it highly underdeveloped. Nevertheless, seeking
early access to projected later growth sectors,
he wanted to buy a currently empty entire textile
factory in Kirkuk and added that he was willing
to buy all northern Iraqi cotton output for 2004
to get the plant running. He projected that he
could employ up to 400-500 people should he be
able to complete the sale. He said that
completing the transaction was still unclear
because his family found it somewhat "disloyal"
for him to invest in Iraq now because the
southeast Turkish economy was suffering so.
Nevertheless, he said that he had found a good
Iraqi lawyer to "work the system in northern
Iraq" and would proceed over family whisper
dissent if he could find adequate trustworthy
Iraqi management for the enterprise and a manner
to secure a durable business license and
transparent tax treatment. He also strongly
stressed his desire to see at least the U.S.
import Iraqi-source textiles on a quota-free

8.(SBU-BUS SENS) In the interim, he said that he
was starting a northern Iraqi-based water
bottling business, even though he had little
experience in the sector, in conjunction with a
more experienced Turkish partner. He said that
he found a suitable source when looking for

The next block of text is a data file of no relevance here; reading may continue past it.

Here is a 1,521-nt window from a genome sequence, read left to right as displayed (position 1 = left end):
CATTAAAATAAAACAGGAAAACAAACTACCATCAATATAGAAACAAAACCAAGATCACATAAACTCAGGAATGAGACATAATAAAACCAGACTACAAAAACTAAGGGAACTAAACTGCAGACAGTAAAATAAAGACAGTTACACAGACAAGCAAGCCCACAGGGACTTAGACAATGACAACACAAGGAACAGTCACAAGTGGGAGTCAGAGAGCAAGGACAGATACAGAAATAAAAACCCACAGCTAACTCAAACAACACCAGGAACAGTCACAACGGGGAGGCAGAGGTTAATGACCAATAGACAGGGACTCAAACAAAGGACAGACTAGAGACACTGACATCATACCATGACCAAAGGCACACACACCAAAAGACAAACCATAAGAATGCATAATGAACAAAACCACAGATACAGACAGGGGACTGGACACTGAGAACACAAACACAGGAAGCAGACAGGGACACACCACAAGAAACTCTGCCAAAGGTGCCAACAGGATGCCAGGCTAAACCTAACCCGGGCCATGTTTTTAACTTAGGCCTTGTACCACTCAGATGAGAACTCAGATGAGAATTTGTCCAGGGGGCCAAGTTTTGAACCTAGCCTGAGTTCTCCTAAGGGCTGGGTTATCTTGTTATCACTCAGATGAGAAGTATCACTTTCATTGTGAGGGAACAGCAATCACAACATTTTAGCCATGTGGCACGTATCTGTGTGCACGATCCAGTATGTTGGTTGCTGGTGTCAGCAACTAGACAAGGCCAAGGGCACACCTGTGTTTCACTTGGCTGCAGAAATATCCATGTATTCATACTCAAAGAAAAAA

textile factory sites during a November 2003
visit to Iraq.

9.(SBU-BUS SENS) A Cizre local contact presented
another side of the Iraqi border trade to PO
recently. He said that the heavy truck traffic
heading into/out of Habur Gate had heavily
damaged area roads and created environmental
damage, including major air and water pollution.
(Comment: Silopi and Cizre municipal officials
and local travel corroborate this statement. End
Comment) This contact also noted that local
traders now have to pay "rich businessmen" for
the right to carry a legitimate cargo into Iraq
in order to buy low-cost Iraqi fuel to bring back
to Turkey to sell on the gray market. Given 10-12
day transit times through Habur and the 100
dollar a load "cargo access fee" supposedly
involved, he said local truckers were getting by
on perhaps 500-600 dollars a month, much of which
they had to spend on food and board in Iraq
waiting to clear lengthy Turkish customs
procedures on each trip. He said that this was
deepening the "rich-poor divide" in deep
southeast Turkey and building resentment at the
border trade situation.